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Written by Pet Behavior and Training Services, Inc. for use by the Montgomery County Animal Shelter

Dogs bark for a variety of reasons  they may bark to tell us the doorbell rang, to tell us they want inside, to chase something or someone away from their yard.  They may bark to get our attention, because they are bored, or because something has frightened them. 

Some breeds bark more than others because it is part of their job description.  The job of herding breeds is to keep the flock together. You will often see some herding breeds barking and nipping at the heels of children  the instinct to keep the herd (sheep or children) together is strong.  Scent hounds run down raccoons letting the hunter know where they are by barking.  Terriers were bred to go down into holes to flush out vermin, they bark to intimidate their prey.

Dogs left outside for long periods often get into watchdog or boredom barking.  Correction of this kind of barking should involve the best remedy  prevention.  Don't leave the dog outside.  Many owners believe dogs need to be outside most of the day "playing in the fresh air".  These owners may as well resign themselves to a lifetime of neighbors' complaints as well as holes in the yard and chewed shrubs.  Dogs spend little time outside playing without you and lots of time either lying down (he could to that inside), or showing signs of stress by barking, chewing or digging.  A barking, chewing, digging dog is not a happy, relaxed dog.  He cannot play or rest because he is too busy worrying about cars, bicycles, squirrels and people going by, all out of his reach.  Can you just imagine the frustration he must feel?

Perhaps you have more than one dog and they encourage each other to bark.  It may help to let them outside one at a time.  Maybe your dog barks from the front window whenever a car, person or other dog passes your house. The easy solution may be to block the dog from that area of the house.

If your dog "goes off" at the slightest sound or change in his environment, it might help to get him out more often.  He may need a bit more socializing to people, places and things.  Make it all fun with praise and treats.
General Tips To Decrease Barking

  • Increase your dog's exercise.  Games of fetch work well. A tired dog is a better-behaved dog.
  • Help your dog to be well socialized.  Go for walks in the neighborhood, take him to parks, pet stores, soccer games.  Ask one or two of your dog friends if they would like to take turns hosting a dog play group in the backyard or take your dog to a dog park.  Join an obedience class.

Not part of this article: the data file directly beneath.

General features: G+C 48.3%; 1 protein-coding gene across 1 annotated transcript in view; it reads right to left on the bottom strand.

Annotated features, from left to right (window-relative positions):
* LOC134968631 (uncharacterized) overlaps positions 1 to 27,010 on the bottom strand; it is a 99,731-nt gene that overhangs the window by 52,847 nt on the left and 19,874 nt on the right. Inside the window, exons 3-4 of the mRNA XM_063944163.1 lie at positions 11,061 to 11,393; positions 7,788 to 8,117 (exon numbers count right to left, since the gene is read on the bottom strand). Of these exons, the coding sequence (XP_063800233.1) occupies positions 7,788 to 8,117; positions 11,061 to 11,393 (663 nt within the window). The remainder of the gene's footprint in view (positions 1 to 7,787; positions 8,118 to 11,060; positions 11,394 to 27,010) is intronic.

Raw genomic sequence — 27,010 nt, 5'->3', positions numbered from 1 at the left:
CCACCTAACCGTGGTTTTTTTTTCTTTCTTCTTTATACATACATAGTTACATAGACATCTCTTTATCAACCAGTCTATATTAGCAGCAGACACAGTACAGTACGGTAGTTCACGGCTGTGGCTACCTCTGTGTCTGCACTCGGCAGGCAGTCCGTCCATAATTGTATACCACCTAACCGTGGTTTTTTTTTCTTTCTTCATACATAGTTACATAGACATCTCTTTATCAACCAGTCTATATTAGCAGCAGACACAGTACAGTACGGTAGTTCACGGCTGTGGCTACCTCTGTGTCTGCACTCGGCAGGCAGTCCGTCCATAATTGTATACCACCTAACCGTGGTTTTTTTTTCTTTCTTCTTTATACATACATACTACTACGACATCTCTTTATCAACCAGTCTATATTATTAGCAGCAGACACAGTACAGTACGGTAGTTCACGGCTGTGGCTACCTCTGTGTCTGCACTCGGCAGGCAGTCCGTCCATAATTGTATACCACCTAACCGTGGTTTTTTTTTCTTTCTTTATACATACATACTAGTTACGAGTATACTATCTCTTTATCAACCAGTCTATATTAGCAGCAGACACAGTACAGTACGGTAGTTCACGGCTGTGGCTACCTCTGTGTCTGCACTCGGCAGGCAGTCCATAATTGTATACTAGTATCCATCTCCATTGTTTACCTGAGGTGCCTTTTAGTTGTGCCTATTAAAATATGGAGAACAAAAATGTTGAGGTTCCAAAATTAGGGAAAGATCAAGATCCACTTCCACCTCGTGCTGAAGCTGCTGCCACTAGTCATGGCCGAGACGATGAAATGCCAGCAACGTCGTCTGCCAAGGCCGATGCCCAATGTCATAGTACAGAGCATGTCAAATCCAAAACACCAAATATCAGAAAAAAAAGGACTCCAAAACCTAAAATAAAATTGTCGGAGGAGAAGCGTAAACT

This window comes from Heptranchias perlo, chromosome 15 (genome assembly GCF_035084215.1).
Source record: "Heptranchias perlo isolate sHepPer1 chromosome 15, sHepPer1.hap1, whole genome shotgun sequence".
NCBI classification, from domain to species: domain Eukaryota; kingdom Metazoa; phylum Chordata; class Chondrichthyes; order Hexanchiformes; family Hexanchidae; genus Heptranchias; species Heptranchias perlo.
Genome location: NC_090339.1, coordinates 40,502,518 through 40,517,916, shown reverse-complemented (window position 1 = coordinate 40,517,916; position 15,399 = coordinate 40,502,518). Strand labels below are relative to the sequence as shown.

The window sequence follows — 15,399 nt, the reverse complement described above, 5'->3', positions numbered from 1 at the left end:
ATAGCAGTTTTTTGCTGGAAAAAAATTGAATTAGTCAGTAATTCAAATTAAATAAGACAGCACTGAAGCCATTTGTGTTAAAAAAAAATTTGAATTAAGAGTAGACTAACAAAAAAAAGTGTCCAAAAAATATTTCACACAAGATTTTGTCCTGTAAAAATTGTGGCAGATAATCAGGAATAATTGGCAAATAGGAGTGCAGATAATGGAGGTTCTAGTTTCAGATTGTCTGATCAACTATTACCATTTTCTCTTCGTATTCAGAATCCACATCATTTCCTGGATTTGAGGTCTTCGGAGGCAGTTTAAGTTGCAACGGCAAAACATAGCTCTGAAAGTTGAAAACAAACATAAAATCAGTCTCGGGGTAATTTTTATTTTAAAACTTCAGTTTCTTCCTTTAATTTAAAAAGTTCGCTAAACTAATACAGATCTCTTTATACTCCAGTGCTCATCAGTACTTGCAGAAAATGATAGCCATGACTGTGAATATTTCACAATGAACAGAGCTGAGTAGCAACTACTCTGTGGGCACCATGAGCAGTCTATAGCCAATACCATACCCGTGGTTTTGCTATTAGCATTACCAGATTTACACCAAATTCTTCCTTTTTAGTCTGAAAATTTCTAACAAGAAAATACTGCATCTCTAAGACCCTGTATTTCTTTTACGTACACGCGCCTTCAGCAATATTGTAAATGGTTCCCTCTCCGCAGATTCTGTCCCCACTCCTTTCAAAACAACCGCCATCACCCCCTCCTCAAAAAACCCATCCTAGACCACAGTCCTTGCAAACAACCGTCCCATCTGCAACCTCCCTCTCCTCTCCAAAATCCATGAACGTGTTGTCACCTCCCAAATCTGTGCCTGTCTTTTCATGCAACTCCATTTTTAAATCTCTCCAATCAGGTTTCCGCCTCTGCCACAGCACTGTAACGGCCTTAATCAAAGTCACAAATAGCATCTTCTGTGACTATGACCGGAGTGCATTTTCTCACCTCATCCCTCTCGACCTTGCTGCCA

• Reduce the time the dog spends outside without you.  Sometimes it is helpful to provide large, outside toys for him to play with -- a hard plastic ball he can roll with his nose, or a basketball with a little air let out so he can carry it around.
  • Instant command response to "come" and "sit" for a treat and praise (learned in obedience class) will often break up barking patterns and fence charging.
  • Attractive inside chew toys to enrich the dog's environment and reduce boredom.  Some really good ones are Kong toys and sterilized bones. Look for safe, relatively indestructible toys that have holes that you can stuff or rub with cheese, peanut butter, canned dog food or commercial dog treats.


Because each situation and dog is unique it is hard to make a blanket statement about the use of punishment for excessive barking.  It is certainly not the behavior treatment of first choice.  It is far better to address the emotional reason(s) and lower the motivation for excessive barking.

If you need more help in solving this problem, you may call us for an individual appointment at 937-293-5686.  If you live outside of the area, ask your veterinarian for the name of a pet behavior specialist.

Pet Behavior and Training Services, Inc.
1407 Business Center Court
Dayton, Ohio 45410
A non profit organization specializing in the behavior of pets

Montgomery County Animal Shelter
6790 Webster Street
Dayton, OH 45414